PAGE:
Bessie Smith: The Empress of Blues
When we think of the Blues genre, we usually think of male singers such as B. B. King, Muddy Waters, or even Ray Charles. However, some of the first and most successful Blues singers were women. One of those women, Bessie Smith, got her stardom in the 1920s and 30s and became known as the Empress of Blues music.
The essence of Blues music tracks black folks lives not too long after the abolishment of slavery. Although our people were “free” to live without legal bondage, black people still had to deal with daily life which included love and sadness. Songs would often be heard with a singer talking about their relationships and how they felt and what they might do about it. Bessie Smith’s music was no different. With hundreds of thousands of copies sold, her best selling song called Down Hearted Blues, is what put her on the map. After listening to the song and reading her biographies, I discovered that the song closely related to her past and present life, while also foreshadowing the events for her life to come.
The first lines of Down Hearted Blues say “Gee, but it’s hard to love someone, When that someone don’t love you”. After touring during her early career in the south, she moved to Philadelphia and met a man named Jack Gee and the two were said to be married in 1923. In the song she continues to say that she used to be “crazy” about the man until he started to do her dirty. Her marriage in fact was known to be unsteady, and surely a child would only put more of a strain on their relationship. They informally adopted a 6 year old boy, who was the Jr. to her husband, but eventually that led to a custody battle and the child eventually lived with his biological father who unfortunately mistreated the boy. She then goes on to say “Trouble, trouble, I’ve had it all my days”. At this time she was likely reflecting on her childhood. Unfortunately, both of her parents were dead and so were two of her siblings by the time she was 12 years old. She and her remaining siblings ended up living with her aunt. As I continue to analyze these lyrics, it is becoming more and more evident as to why Bessie Smith would adapt to such a genre as blues because her life really reflected it. Audiences gravitated to her strong contralto voice as it portrayed the emotions she likely felt throughout her life.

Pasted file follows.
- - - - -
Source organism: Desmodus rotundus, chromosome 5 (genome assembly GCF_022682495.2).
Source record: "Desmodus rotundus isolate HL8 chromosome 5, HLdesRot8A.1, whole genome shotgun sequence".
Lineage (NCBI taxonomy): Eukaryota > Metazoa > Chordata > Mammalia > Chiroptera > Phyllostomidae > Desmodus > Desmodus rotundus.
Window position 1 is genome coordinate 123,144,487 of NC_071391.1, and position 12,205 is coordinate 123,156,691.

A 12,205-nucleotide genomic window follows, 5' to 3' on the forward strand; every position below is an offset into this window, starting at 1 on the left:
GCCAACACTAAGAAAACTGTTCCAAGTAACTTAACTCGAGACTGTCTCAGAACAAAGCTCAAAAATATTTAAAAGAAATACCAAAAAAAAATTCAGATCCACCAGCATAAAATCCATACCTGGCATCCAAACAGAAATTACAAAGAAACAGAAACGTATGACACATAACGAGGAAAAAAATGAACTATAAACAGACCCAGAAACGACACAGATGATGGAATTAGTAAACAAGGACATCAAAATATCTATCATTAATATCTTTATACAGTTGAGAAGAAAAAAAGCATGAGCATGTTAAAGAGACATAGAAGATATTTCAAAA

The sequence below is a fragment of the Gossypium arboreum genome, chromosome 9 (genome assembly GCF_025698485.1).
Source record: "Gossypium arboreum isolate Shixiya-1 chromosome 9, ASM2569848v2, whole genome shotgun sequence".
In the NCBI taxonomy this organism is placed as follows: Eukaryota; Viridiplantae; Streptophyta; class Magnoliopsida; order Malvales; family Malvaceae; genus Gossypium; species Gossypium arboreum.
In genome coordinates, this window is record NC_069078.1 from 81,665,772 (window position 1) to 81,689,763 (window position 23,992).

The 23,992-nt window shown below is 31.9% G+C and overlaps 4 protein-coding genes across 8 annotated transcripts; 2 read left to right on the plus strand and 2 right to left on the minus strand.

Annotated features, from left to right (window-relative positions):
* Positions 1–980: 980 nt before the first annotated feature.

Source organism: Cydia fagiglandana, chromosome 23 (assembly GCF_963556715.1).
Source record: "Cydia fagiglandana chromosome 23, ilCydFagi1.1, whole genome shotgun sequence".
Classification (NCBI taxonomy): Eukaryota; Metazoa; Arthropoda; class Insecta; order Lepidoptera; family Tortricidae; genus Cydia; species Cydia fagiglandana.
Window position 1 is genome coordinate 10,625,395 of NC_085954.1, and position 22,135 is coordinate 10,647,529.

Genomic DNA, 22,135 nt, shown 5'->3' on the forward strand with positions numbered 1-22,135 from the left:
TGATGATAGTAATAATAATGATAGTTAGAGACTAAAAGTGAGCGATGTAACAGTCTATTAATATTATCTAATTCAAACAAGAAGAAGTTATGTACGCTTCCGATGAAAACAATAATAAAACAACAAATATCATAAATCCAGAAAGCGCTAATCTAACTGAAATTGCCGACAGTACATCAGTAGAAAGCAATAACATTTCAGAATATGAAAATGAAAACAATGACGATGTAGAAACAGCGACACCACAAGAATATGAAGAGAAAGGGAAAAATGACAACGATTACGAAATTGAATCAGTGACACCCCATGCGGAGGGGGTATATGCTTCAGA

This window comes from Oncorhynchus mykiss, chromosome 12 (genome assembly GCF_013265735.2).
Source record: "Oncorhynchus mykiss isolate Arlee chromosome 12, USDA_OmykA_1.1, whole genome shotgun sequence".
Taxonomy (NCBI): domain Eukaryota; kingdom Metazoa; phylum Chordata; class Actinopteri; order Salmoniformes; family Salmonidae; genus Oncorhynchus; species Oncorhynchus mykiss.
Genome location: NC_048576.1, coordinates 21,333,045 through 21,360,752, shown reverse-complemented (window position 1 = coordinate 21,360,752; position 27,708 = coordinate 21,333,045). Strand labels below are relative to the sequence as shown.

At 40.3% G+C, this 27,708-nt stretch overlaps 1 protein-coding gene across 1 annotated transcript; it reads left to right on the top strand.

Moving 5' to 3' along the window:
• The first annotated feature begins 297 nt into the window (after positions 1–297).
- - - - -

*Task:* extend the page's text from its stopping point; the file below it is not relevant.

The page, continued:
Continuing through the song, she says next that she only loved three men, which included her father, brother, and “the man that wrecked” her life. There is irony behind this line. She was probably longing for love that she had never felt but wanted to feel because her father died shortly after her birth. She was one of seven children and we do not know which died and which were left after their parents passed. But even more unfortunate, she foreshadowed the rest of her life by saying that “It seems that trouble’s going to follow me to my grave”. It certainly did. Her career had its ups and downs. Her finances were struggling, some sources say it was due to the Depression, some say it was due to musical interests changing, and some say it was due to social changes and that her drinking may have contributed to it. Nonetheless, she kept touring. Unfortunately, on the way to a show, she was in a horrible car accident. She was ejected from the car and wounds led to her death some time later. Bessie’s career is definitely one to remember for all of musical history and black history in general. She served as a role model for other blues singers to come. Her lyrics in particular were powerful and reflective of her personal life, yet relatable to audiences. Through her words, she served as the epitome of Blues music for time to come.